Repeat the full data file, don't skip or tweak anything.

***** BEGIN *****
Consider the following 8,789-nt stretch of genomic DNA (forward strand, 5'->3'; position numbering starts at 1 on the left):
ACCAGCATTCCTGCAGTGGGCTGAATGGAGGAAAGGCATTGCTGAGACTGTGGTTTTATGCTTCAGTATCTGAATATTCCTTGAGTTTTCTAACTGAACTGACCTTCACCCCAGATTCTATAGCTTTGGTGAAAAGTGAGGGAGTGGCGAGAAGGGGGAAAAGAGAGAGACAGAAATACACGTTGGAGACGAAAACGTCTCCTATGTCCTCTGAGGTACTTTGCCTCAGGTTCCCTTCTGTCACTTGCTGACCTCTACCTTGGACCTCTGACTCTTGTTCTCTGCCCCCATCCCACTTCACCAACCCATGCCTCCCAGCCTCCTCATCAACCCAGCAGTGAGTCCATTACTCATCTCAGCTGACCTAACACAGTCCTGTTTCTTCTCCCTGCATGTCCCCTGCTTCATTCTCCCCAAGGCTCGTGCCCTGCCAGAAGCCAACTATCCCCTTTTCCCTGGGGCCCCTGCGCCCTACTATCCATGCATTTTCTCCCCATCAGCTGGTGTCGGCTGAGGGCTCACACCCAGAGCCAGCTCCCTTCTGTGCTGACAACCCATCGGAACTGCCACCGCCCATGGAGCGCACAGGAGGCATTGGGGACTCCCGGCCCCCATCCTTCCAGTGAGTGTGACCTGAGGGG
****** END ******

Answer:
Consider the following 8,789-nt stretch of genomic DNA (forward strand, 5'->3'; position numbering starts at 1 on the left):
ACCAGCATTCCTGCAGTGGGCTGAATGGAGGAAAGGCATTGCTGAGACTGTGGTTTTATGCTTCAGTATCTGAATATTCCTTGAGTTTTCTAACTGAACTGACCTTCACCCCAGATTCTATAGCTTTGGTGAAAAGTGAGGGAGTGGCGAGAAGGGGGAAAAGAGAGAGACAGAAATACACGTTGGAGACGAAAACGTCTCCTATGTCCTCTGAGGTACTTTGCCTCAGGTTCCCTTCTGTCACTTGCTGACCTCTACCTTGGACCTCTGACTCTTGTTCTCTGCCCCCATCCCACTTCACCAACCCATGCCTCCCAGCCTCCTCATCAACCCAGCAGTGAGTCCATTACTCATCTCAGCTGACCTAACACAGTCCTGTTTCTTCTCCCTGCATGTCCCCTGCTTCATTCTCCCCAAGGCTCGTGCCCTGCCAGAAGCCAACTATCCCCTTTTCCCTGGGGCCCCTGCGCCCTACTATCCATGCATTTTCTCCCCATCAGCTGGTGTCGGCTGAGGGCTCACACCCAGAGCCAGCTCCCTTCTGTGCTGACAACCCATCGGAACTGCCACCGCCCATGGAGCGCACAGGAGGCATTGGGGACTCCCGGCCCCCATCCTTCCAGTGAGTGTGACCTGAGGGG